July 18, 2014
Innovation of the Month:
Significant Impacts of Every Day Counts
Since its 2009 launch, the Every Day Counts initiative has achieved success in two areas: accelerating innovation deployment to deliver better transportation projects faster and creating a foundation for a highway community culture committed to innovation.
Every state transportation department has used one or more of the innovations the Federal Highway Administration has promoted under Every Day Counts.
To shorten project delivery, for example, many states have tried accelerated bridge construction, technologies that speed up construction, reduce traffic delays and road closures, and often lower costs.
- The Rhode Island Department of Transportation replaced the Frenchtown Brook Bridge using a prefabricated superstructure, substructure and foundation systems. This approach increased safety and quality, got the job done during a 33-day road closure instead of the six months required for traditional construction, and saved road users about $2 million.
- The Washington State Department of Transportation replaced the I-5 Skagit River Bridge in three months after it was struck by a truck. Traffic moved on temporary bridges while the new bridge was built next to the original alignment. Over one night, the temporary bridges were removed and the new one was slid into place.
States have also trimmed project delivery times with programmatic agreements, which streamline the process for handling routine environmental requirements on many projects. Thirty-seven states now have at least two programmatic agreements in place. That includes Oregon's Endangered Species Act agreement with the National Marine Fisheries Service, which cuts biological assessment review time from 170 to 30 days.
Peer Exchange Explores Diverging Diamond Interchanges
The Michigan Department of Transportation used State Transportation Innovation Council incentives from FHWA to participate in a June diverging diamond interchange peer exchange.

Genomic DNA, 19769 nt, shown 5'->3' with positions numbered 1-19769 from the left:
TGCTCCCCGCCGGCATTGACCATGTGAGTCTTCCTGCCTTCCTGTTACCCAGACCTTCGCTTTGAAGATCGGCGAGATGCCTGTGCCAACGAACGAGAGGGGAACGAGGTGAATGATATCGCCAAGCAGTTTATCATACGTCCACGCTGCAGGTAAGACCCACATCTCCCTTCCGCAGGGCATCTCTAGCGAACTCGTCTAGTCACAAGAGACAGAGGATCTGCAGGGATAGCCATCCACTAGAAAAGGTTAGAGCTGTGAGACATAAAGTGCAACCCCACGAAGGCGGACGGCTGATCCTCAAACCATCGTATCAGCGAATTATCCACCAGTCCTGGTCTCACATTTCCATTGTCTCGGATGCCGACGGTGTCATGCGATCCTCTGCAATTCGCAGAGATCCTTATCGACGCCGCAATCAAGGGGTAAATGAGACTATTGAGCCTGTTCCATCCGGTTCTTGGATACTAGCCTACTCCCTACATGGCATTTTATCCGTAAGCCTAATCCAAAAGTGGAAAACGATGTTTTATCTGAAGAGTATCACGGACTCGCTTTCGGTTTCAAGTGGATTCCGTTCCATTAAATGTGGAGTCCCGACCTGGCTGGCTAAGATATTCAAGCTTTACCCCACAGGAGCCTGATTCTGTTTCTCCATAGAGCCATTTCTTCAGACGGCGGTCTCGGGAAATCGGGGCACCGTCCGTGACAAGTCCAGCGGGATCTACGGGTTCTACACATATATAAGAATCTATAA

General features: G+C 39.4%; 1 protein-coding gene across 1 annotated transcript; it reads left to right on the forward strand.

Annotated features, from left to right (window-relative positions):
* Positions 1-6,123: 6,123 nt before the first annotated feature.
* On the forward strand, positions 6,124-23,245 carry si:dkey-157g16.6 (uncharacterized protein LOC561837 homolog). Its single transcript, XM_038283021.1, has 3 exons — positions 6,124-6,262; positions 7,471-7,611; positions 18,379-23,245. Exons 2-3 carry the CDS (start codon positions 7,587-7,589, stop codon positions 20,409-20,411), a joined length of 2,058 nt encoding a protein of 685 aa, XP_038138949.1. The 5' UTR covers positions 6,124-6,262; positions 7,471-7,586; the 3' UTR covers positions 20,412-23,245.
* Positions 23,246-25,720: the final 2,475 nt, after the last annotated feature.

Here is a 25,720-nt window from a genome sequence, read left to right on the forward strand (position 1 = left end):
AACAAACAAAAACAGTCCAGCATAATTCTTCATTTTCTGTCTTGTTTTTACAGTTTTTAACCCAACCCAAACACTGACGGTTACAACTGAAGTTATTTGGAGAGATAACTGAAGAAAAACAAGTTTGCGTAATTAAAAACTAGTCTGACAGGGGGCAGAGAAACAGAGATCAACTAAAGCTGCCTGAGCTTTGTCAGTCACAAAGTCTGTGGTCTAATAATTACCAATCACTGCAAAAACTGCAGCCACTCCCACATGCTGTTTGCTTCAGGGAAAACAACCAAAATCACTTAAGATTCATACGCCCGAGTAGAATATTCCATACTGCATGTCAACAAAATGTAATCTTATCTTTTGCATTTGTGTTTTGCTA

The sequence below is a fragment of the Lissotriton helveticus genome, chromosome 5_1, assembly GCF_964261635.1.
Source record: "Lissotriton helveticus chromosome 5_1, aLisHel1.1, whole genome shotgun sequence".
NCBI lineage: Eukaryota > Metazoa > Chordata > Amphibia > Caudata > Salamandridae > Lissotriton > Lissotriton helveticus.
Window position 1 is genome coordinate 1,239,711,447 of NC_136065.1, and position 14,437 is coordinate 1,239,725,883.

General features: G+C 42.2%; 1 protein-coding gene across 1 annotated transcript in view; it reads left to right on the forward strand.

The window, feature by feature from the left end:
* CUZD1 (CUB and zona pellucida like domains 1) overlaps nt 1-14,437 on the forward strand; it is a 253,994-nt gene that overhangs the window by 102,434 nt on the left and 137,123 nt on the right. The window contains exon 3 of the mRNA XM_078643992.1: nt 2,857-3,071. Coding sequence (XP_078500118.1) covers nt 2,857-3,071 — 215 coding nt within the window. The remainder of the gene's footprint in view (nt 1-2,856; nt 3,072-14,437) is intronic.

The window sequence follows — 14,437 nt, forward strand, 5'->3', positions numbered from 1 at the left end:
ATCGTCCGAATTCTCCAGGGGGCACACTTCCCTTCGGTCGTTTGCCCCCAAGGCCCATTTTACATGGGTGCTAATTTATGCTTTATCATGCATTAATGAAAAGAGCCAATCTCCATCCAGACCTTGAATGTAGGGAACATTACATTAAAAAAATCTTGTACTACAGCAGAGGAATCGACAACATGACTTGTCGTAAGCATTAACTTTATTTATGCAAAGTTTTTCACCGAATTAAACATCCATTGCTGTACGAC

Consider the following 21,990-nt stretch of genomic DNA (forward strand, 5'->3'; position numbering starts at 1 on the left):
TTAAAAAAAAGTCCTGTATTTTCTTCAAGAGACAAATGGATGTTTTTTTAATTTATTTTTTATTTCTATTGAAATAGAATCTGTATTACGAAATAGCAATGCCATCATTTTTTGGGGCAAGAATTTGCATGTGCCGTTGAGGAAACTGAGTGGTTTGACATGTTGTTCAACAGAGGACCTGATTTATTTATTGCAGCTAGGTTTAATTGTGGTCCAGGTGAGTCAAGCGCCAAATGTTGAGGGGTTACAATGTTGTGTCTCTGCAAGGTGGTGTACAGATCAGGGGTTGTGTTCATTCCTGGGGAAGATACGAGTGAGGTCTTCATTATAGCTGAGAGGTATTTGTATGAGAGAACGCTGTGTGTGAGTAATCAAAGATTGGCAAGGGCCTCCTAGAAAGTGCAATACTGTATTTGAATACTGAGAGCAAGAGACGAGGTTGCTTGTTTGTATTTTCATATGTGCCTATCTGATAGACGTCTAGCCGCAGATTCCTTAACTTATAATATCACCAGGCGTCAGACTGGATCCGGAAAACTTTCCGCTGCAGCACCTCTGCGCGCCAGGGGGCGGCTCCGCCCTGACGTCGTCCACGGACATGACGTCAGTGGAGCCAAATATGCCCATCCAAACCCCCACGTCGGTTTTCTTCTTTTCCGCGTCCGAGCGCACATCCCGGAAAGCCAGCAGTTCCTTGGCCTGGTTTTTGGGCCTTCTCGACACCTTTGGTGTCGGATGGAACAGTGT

Missouri Department of Transportation staff discussed best practices and conducted a field tour of two interchanges for staff from the Michigan DOT, city of Auburn Hills, Kent County Road Commission and FHWA.
The Michigan DOT is planning the state's first two DDIs, one at I-75/University Drive in Auburn Hills and one at I-96/Cascade Road in Kent County. Michigan will use Missouri's DDI guidance as a basis for developing its own design standards.
Oregon Plans Local Programs Peer Exchange
The Oregon Department of Transportation and FHWA plan to host a local programs peer exchange on July 23 and 24. The event will focus on sharing Oregon Local Program delivery practices, particularly the state's phased certification program for local agencies, with the Colorado Department of Transportation and FHWA staff engaged in delivering locally administered Federal-Aid programs. Oregon's certified and non-certified agencies will be on hand to discuss their experiences with the certification program.
Rhode Island Hosts High-Friction Surface Treatment Showcase
A July 14 and 15 showcase highlighted the Rhode Island Department of Transportation's first high-friction surface treatment installation contract. Seven locations were chosen for inclusion in the contract on the basis of crash data and geometrics. The locations include curves and intersection approaches on secondary roads where wet weather-related and roadway departure crashes are prevalent. The showcase featured product and delivery discussions and site visits to observe installation of the innovative treatments. Local, state and federal transportation professionals from New England and New York signed up for the event.